Six graduate students at universities in Florida have received Guy Harvey scholarship awards, recognizing their outstanding achievement in marine fisheries science research. The following winners received $5,000 scholarships:
- Nicholas Ducharme-Barth, University of Florida
- Meaghan Faletti, University of South Florida
- Elizabeth Herdter, University of South Florida
- Bryan Keller, Florida State University
- Brian Moe, Florida State University
- Cheston Peterson, Florida State University
The scholarship, established in 2010 through a partnership between Florida Sea Grant and the Guy Harvey Ocean Foundation, recognizes students at Florida universities whose research focuses on the biology, ecology, habitat or management of fisheries in Florida’s marine environment. Since the award was established, $194,000 in scholarships has now been awarded to 41 students at nine different Florida universities.
Recipients also receive a certificate designed and signed by well-known marine wildlife artist and conservationist Guy Harvey. Thus far, awards have been given to students at the University of Florida, Florida State University, University of Central Florida, University of South Florida, University of Miami, University of North Florida, Florida Atlantic University, Florida International University and the Florida Institute of Technology.
“The recipients of the scholarship are the best and brightest of Florida’s college students who are conducting research dealing with marine fish or fisheries management issues,” said Karl Havens, director of Florida Sea Grant.
Greg Jacoski, director of the Guy Harvey Ocean Foundation, agreed. “We are delighted that this scholarship program is having such an impact, both in regard to supporting Florida college students and in supporting important research projects,” Jacoski said. “The partnership with Florida Sea Grant has been good for us, and good for aspiring marine science students and our oceans.”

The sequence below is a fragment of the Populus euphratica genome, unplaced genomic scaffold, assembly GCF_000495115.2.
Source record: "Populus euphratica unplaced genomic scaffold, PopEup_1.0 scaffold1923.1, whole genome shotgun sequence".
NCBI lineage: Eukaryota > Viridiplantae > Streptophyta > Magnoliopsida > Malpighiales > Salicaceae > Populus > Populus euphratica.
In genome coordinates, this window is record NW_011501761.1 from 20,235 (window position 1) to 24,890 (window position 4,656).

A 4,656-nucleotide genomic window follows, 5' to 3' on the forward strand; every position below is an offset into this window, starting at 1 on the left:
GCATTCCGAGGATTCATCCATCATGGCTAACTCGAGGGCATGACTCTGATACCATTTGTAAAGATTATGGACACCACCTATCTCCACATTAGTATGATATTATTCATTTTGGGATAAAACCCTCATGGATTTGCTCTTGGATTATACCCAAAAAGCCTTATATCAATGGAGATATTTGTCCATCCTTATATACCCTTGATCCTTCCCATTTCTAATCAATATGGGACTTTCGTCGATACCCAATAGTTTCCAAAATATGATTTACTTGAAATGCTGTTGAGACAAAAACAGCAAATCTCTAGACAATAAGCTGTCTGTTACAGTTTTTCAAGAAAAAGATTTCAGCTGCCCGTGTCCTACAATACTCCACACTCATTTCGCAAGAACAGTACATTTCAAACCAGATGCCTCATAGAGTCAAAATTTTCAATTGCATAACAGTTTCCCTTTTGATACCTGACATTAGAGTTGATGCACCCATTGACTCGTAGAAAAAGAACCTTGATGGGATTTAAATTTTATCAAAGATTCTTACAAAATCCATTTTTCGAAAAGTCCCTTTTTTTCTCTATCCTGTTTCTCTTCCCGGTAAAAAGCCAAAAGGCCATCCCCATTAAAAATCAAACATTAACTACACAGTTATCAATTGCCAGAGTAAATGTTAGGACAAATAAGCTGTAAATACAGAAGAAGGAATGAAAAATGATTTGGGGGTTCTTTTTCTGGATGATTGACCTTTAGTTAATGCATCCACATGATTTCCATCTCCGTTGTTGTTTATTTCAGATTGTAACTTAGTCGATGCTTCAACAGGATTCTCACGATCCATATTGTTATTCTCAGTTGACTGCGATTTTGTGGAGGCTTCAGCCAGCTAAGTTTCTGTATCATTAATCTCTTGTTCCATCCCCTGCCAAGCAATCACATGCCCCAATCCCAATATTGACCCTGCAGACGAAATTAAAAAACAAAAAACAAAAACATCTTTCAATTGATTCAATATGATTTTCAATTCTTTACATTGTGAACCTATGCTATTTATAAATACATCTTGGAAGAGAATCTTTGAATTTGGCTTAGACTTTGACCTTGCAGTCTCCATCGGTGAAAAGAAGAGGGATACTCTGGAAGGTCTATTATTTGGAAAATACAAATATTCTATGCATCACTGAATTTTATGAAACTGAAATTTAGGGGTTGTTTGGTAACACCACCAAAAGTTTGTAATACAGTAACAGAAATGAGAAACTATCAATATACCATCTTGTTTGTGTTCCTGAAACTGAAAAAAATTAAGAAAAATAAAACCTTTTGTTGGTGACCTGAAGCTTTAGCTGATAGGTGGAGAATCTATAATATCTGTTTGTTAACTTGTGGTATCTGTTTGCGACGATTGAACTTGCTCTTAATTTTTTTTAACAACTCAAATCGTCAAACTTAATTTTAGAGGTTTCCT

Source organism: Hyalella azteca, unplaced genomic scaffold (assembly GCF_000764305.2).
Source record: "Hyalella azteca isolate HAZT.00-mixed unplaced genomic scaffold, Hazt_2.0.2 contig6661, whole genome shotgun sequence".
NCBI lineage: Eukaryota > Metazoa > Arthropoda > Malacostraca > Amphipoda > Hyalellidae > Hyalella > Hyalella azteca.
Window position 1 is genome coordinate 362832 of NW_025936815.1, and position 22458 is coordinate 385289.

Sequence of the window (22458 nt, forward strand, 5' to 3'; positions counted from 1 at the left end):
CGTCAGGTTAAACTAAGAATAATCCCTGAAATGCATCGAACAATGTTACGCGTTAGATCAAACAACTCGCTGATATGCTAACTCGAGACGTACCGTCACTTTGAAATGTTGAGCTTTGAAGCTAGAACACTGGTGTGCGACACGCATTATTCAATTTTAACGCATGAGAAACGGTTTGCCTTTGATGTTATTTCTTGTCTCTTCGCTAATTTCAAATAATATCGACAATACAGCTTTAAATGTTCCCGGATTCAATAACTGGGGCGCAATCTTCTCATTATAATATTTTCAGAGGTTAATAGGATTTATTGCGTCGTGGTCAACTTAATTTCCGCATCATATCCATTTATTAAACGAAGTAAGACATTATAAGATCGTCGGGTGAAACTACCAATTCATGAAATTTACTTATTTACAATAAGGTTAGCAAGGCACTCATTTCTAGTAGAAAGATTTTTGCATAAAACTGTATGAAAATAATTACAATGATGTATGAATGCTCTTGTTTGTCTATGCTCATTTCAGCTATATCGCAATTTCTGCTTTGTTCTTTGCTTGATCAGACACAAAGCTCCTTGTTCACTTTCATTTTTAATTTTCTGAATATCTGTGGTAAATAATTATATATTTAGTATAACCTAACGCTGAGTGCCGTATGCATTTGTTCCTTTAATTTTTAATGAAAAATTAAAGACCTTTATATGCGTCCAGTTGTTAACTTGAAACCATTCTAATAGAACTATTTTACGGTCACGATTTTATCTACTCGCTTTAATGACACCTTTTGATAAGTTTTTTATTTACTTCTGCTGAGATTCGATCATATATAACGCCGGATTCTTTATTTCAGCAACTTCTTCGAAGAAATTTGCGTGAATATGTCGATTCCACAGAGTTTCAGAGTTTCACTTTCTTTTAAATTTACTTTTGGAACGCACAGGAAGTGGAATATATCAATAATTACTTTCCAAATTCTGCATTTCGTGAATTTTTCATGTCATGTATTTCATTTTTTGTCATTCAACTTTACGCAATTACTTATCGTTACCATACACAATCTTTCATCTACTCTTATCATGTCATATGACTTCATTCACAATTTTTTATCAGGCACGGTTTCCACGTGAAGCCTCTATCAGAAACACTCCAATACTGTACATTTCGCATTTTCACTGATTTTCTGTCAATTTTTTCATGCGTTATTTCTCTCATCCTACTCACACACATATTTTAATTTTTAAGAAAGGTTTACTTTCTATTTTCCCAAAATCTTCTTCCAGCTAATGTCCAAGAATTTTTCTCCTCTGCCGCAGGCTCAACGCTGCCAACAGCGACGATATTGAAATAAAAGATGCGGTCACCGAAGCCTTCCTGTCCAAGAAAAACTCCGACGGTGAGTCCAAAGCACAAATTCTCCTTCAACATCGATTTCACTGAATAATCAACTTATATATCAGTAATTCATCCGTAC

This year’s research projects range from investigating the movement in hogfish in the Gulf of Mexico to evaluating predator-prey relationships of bonnethead sharks in Apalachicola Bay.
Nicholas Ducharme-Barth is a Ph.D. student in the fisheries and aquatic sciences program within the University of Florida’s School of Forest Resources and Conservation. He is using spatial information associated with the Vessel Monitoring System data to gain a better understanding of the commercial reef fish fishery in the Gulf of Mexico.
“Analyzing movement patterns of vessels in the fishery gives a better idea of the factors that influence where commercial fishermen fish and what species they fish for,” Ducharme-Barth said. “This information can hopefully be used by managers to better understand the impacts that regulatory changes or other significant perturbing events have on the fishery.”
Ducharme-Barth spent the last two years working as a population and ecosystem dynamics fellow with the NOAA Fisheries/Sea Grant Joint Graduate Fellowship Program. He said the ability to use multiple disciplines to influence the health of the world’s fisheries is what drew him to the field of fisheries science.
“I find fisheries to be a fascinating and highly interdisciplinary field since it sits at the interface of humans and the ocean. The challenges are never the same and it often takes a mix of ecology, socioeconomics, and math to try and address them,” he said. “I would love to stay in this field as a stock assessment scientist and help provide scientific advice to ensure the continued sustainability of our marine resources.”